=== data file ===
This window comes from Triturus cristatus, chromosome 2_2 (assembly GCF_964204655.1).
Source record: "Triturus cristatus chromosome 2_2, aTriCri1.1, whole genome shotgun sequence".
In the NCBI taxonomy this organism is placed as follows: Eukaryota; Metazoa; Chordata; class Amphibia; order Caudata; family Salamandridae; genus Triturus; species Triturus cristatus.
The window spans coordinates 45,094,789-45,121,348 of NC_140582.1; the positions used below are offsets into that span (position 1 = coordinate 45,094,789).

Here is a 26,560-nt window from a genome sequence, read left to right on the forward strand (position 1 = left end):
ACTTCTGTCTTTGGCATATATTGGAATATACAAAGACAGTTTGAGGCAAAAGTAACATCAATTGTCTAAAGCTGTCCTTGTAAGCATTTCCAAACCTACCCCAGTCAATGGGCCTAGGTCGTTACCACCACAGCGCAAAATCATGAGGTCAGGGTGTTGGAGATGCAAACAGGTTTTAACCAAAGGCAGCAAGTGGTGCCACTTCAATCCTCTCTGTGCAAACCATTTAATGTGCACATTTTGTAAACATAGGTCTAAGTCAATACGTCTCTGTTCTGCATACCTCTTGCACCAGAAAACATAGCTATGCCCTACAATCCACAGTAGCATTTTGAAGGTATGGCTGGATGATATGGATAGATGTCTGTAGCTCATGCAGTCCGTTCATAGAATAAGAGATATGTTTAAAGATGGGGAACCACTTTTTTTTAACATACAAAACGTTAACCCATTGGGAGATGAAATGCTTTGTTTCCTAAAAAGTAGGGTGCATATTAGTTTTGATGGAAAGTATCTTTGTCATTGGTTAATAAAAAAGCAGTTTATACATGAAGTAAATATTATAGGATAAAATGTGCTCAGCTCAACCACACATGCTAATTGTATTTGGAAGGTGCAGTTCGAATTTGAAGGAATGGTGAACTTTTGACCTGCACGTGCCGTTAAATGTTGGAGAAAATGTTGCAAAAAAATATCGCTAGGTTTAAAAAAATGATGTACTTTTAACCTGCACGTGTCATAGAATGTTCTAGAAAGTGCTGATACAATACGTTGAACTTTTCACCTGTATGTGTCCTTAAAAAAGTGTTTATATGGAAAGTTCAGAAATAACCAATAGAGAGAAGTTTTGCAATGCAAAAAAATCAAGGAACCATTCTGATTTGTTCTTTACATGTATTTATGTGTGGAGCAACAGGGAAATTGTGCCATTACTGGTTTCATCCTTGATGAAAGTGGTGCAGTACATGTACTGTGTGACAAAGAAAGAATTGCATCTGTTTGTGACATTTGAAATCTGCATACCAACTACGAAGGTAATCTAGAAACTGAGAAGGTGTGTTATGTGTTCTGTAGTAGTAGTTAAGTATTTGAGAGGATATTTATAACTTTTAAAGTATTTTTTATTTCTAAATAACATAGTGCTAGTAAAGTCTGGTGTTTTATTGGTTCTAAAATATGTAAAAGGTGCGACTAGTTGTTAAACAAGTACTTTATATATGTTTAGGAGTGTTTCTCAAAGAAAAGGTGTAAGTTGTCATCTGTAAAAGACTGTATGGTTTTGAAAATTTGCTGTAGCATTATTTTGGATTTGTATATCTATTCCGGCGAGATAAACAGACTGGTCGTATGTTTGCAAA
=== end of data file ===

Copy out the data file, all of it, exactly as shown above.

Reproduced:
This window comes from Triturus cristatus, chromosome 2_2 (assembly GCF_964204655.1).
Source record: "Triturus cristatus chromosome 2_2, aTriCri1.1, whole genome shotgun sequence".
In the NCBI taxonomy this organism is placed as follows: Eukaryota; Metazoa; Chordata; class Amphibia; order Caudata; family Salamandridae; genus Triturus; species Triturus cristatus.
The window spans coordinates 45,094,789-45,121,348 of NC_140582.1; the positions used below are offsets into that span (position 1 = coordinate 45,094,789).

Here is a 26,560-nt window from a genome sequence, read left to right on the forward strand (position 1 = left end):
ACTTCTGTCTTTGGCATATATTGGAATATACAAAGACAGTTTGAGGCAAAAGTAACATCAATTGTCTAAAGCTGTCCTTGTAAGCATTTCCAAACCTACCCCAGTCAATGGGCCTAGGTCGTTACCACCACAGCGCAAAATCATGAGGTCAGGGTGTTGGAGATGCAAACAGGTTTTAACCAAAGGCAGCAAGTGGTGCCACTTCAATCCTCTCTGTGCAAACCATTTAATGTGCACATTTTGTAAACATAGGTCTAAGTCAATACGTCTCTGTTCTGCATACCTCTTGCACCAGAAAACATAGCTATGCCCTACAATCCACAGTAGCATTTTGAAGGTATGGCTGGATGATATGGATAGATGTCTGTAGCTCATGCAGTCCGTTCATAGAATAAGAGATATGTTTAAAGATGGGGAACCACTTTTTTTTAACATACAAAACGTTAACCCATTGGGAGATGAAATGCTTTGTTTCCTAAAAAGTAGGGTGCATATTAGTTTTGATGGAAAGTATCTTTGTCATTGGTTAATAAAAAAGCAGTTTATACATGAAGTAAATATTATAGGATAAAATGTGCTCAGCTCAACCACACATGCTAATTGTATTTGGAAGGTGCAGTTCGAATTTGAAGGAATGGTGAACTTTTGACCTGCACGTGCCGTTAAATGTTGGAGAAAATGTTGCAAAAAAATATCGCTAGGTTTAAAAAAATGATGTACTTTTAACCTGCACGTGTCATAGAATGTTCTAGAAAGTGCTGATACAATACGTTGAACTTTTCACCTGTATGTGTCCTTAAAAAAGTGTTTATATGGAAAGTTCAGAAATAACCAATAGAGAGAAGTTTTGCAATGCAAAAAAATCAAGGAACCATTCTGATTTGTTCTTTACATGTATTTATGTGTGGAGCAACAGGGAAATTGTGCCATTACTGGTTTCATCCTTGATGAAAGTGGTGCAGTACATGTACTGTGTGACAAAGAAAGAATTGCATCTGTTTGTGACATTTGAAATCTGCATACCAACTACGAAGGTAATCTAGAAACTGAGAAGGTGTGTTATGTGTTCTGTAGTAGTAGTTAAGTATTTGAGAGGATATTTATAACTTTTAAAGTATTTTTTATTTCTAAATAACATAGTGCTAGTAAAGTCTGGTGTTTTATTGGTTCTAAAATATGTAAAAGGTGCGACTAGTTGTTAAACAAGTACTTTATATATGTTTAGGAGTGTTTCTCAAAGAAAAGGTGTAAGTTGTCATCTGTAAAAGACTGTATGGTTTTGAAAATTTGCTGTAGCATTATTTTGGATTTGTATATCTATTCCGGCGAGATAAACAGACTGGTCGTATGTTTGCAAA